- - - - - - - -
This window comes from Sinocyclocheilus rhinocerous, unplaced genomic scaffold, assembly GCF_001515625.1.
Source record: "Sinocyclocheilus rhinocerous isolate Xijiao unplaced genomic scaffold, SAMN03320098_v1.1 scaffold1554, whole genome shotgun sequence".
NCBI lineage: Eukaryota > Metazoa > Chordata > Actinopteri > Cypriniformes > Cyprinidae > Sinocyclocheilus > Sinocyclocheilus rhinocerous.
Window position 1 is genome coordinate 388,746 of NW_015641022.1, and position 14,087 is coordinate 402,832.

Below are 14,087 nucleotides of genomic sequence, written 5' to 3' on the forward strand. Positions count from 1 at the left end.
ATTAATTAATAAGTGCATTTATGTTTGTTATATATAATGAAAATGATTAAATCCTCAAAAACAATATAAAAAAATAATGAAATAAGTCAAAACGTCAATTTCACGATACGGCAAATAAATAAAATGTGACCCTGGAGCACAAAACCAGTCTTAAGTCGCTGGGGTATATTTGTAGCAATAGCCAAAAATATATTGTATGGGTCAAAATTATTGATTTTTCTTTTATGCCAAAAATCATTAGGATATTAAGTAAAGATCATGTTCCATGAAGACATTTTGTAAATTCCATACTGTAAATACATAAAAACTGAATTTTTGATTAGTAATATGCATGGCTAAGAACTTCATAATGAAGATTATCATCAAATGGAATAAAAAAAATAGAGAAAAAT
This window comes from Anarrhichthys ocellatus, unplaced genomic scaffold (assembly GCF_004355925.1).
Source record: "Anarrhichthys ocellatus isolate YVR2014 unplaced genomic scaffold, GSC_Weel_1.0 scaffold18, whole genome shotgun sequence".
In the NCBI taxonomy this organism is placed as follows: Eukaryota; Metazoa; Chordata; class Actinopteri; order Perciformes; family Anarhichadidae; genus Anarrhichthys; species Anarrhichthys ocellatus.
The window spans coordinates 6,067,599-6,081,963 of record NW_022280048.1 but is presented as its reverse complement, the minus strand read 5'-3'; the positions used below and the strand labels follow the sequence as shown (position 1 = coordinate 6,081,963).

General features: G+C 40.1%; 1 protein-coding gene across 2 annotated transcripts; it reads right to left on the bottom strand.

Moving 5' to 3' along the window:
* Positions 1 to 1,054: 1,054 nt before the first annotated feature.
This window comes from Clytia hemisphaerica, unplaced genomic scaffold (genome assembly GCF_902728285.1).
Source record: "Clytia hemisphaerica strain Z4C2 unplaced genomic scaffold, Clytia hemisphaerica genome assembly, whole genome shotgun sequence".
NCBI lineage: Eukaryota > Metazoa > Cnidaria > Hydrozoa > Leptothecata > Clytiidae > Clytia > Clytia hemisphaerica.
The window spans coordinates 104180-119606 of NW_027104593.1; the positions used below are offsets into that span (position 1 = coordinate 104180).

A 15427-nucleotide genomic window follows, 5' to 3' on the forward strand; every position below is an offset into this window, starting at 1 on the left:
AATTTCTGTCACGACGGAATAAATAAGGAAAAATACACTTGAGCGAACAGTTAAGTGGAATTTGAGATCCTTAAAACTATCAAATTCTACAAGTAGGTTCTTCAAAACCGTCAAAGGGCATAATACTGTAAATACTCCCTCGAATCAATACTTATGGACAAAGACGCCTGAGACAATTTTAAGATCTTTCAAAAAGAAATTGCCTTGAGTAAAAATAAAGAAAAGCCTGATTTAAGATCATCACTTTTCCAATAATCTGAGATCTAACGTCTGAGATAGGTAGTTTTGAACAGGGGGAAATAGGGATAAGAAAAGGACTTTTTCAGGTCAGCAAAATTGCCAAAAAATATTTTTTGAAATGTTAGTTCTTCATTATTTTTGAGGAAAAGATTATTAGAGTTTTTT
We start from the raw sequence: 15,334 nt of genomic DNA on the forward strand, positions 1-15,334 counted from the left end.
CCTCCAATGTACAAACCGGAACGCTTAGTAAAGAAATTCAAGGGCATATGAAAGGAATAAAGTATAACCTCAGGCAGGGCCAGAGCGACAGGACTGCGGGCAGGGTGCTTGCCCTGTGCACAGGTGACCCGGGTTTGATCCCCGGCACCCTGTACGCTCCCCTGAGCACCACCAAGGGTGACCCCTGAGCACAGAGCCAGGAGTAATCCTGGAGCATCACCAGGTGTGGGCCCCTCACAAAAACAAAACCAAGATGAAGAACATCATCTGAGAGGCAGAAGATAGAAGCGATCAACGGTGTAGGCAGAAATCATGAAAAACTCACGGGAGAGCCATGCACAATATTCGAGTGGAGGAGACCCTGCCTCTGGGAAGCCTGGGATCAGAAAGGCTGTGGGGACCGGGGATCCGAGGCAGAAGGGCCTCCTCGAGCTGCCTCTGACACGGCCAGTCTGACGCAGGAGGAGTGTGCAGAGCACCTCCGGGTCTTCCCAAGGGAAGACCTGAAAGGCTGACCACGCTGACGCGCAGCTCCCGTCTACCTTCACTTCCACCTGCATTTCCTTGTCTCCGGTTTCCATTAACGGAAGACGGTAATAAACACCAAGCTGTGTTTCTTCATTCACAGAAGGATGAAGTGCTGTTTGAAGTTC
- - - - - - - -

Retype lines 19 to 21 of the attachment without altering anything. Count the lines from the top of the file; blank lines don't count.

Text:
AATTTCTGTCACGACGGAATAAATAAGGAAAAATACACTTGAGCGAACAGTTAAGTGGAATTTGAGATCCTTAAAACTATCAAATTCTACAAGTAGGTTCTTCAAAACCGTCAAAGGGCATAATACTGTAAATACTCCCTCGAATCAATACTTATGGACAAAGACGCCTGAGACAATTTTAAGATCTTTCAAAAAGAAATTGCCTTGAGTAAAAATAAAGAAAAGCCTGATTTAAGATCATCACTTTTCCAATAATCTGAGATCTAACGTCTGAGATAGGTAGTTTTGAACAGGGGGAAATAGGGATAAGAAAAGGACTTTTTCAGGTCAGCAAAATTGCCAAAAAATATTTTTTGAAATGTTAGTTCTTCATTATTTTTGAGGAAAAGATTATTAGAGTTTTTT
We start from the raw sequence: 15,334 nt of genomic DNA on the forward strand, positions 1-15,334 counted from the left end.
CCTCCAATGTACAAACCGGAACGCTTAGTAAAGAAATTCAAGGGCATATGAAAGGAATAAAGTATAACCTCAGGCAGGGCCAGAGCGACAGGACTGCGGGCAGGGTGCTTGCCCTGTGCACAGGTGACCCGGGTTTGATCCCCGGCACCCTGTACGCTCCCCTGAGCACCACCAAGGGTGACCCCTGAGCACAGAGCCAGGAGTAATCCTGGAGCATCACCAGGTGTGGGCCCCTCACAAAAACAAAACCAAGATGAAGAACATCATCTGAGAGGCAGAAGATAGAAGCGATCAACGGTGTAGGCAGAAATCATGAAAAACTCACGGGAGAGCCATGCACAATATTCGAGTGGAGGAGACCCTGCCTCTGGGAAGCCTGGGATCAGAAAGGCTGTGGGGACCGGGGATCCGAGGCAGAAGGGCCTCCTCGAGCTGCCTCTGACACGGCCAGTCTGACGCAGGAGGAGTGTGCAGAGCACCTCCGGGTCTTCCCAAGGGAAGACCTGAAAGGCTGACCACGCTGACGCGCAGCTCCCGTCTACCTTCACTTCCACCTGCATTTCCTTGTCTCCGGTTTCCATTAACGGAAGACGGTAATAAACACCAAGCTGTGTTTCTTCATTCACAGAAGGATGAAGTGCTGTTTGAAGTTC